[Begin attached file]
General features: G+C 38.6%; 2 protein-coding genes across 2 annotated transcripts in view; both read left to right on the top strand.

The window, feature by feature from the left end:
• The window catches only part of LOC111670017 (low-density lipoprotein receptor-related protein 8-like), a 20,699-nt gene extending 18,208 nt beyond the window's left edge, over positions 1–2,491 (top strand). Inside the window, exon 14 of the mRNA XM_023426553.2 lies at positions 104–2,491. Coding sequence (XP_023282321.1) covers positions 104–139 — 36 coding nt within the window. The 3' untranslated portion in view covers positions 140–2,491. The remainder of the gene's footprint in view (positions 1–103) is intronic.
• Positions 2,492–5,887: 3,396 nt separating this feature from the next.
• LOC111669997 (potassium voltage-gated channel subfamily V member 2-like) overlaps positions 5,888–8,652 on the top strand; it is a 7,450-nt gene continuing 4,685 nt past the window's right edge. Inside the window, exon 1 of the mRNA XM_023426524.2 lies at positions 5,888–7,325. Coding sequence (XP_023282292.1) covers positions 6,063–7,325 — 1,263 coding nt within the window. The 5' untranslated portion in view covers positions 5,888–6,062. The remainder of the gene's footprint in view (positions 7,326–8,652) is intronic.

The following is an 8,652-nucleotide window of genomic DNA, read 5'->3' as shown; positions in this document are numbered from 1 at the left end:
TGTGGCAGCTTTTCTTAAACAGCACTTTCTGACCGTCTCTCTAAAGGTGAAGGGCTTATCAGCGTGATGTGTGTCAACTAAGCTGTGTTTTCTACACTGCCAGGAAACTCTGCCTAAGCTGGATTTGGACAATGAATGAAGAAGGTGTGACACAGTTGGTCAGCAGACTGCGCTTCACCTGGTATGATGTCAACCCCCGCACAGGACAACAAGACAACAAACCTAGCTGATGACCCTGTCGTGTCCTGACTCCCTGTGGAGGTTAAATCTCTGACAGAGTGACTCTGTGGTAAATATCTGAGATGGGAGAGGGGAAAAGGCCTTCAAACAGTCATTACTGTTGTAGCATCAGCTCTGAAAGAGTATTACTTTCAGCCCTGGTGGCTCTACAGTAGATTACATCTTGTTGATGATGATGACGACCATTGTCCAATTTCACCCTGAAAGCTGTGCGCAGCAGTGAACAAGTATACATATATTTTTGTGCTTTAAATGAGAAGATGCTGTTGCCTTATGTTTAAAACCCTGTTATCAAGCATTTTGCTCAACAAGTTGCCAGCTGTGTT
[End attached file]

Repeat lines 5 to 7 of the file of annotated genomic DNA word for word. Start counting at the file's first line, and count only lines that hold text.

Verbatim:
• LOC111669997 (potassium voltage-gated channel subfamily V member 2-like) overlaps positions 5,888–8,652 on the top strand; it is a 7,450-nt gene continuing 4,685 nt past the window's right edge. Inside the window, exon 1 of the mRNA XM_023426524.2 lies at positions 5,888–7,325. Coding sequence (XP_023282292.1) covers positions 6,063–7,325 — 1,263 coding nt within the window. The 5' untranslated portion in view covers positions 5,888–6,062. The remainder of the gene's footprint in view (positions 7,326–8,652) is intronic.

The following is an 8,652-nucleotide window of genomic DNA, read 5'->3' as shown; positions in this document are numbered from 1 at the left end:
TGTGGCAGCTTTTCTTAAACAGCACTTTCTGACCGTCTCTCTAAAGGTGAAGGGCTTATCAGCGTGATGTGTGTCAACTAAGCTGTGTTTTCTACACTGCCAGGAAACTCTGCCTAAGCTGGATTTGGACAATGAATGAAGAAGGTGTGACACAGTTGGTCAGCAGACTGCGCTTCACCTGGTATGATGTCAACCCCCGCACAGGACAACAAGACAACAAACCTAGCTGATGACCCTGTCGTGTCCTGACTCCCTGTGGAGGTTAAATCTCTGACAGAGTGACTCTGTGGTAAATATCTGAGATGGGAGAGGGGAAAAGGCCTTCAAACAGTCATTACTGTTGTAGCATCAGCTCTGAAAGAGTATTACTTTCAGCCCTGGTGGCTCTACAGTAGATTACATCTTGTTGATGATGATGACGACCATTGTCCAATTTCACCCTGAAAGCTGTGCGCAGCAGTGAACAAGTATACATATATTTTTGTGCTTTAAATGAGAAGATGCTGTTGCCTTATGTTTAAAACCCTGTTATCAAGCATTTTGCTCAACAAGTTGCCAGCTGTGTT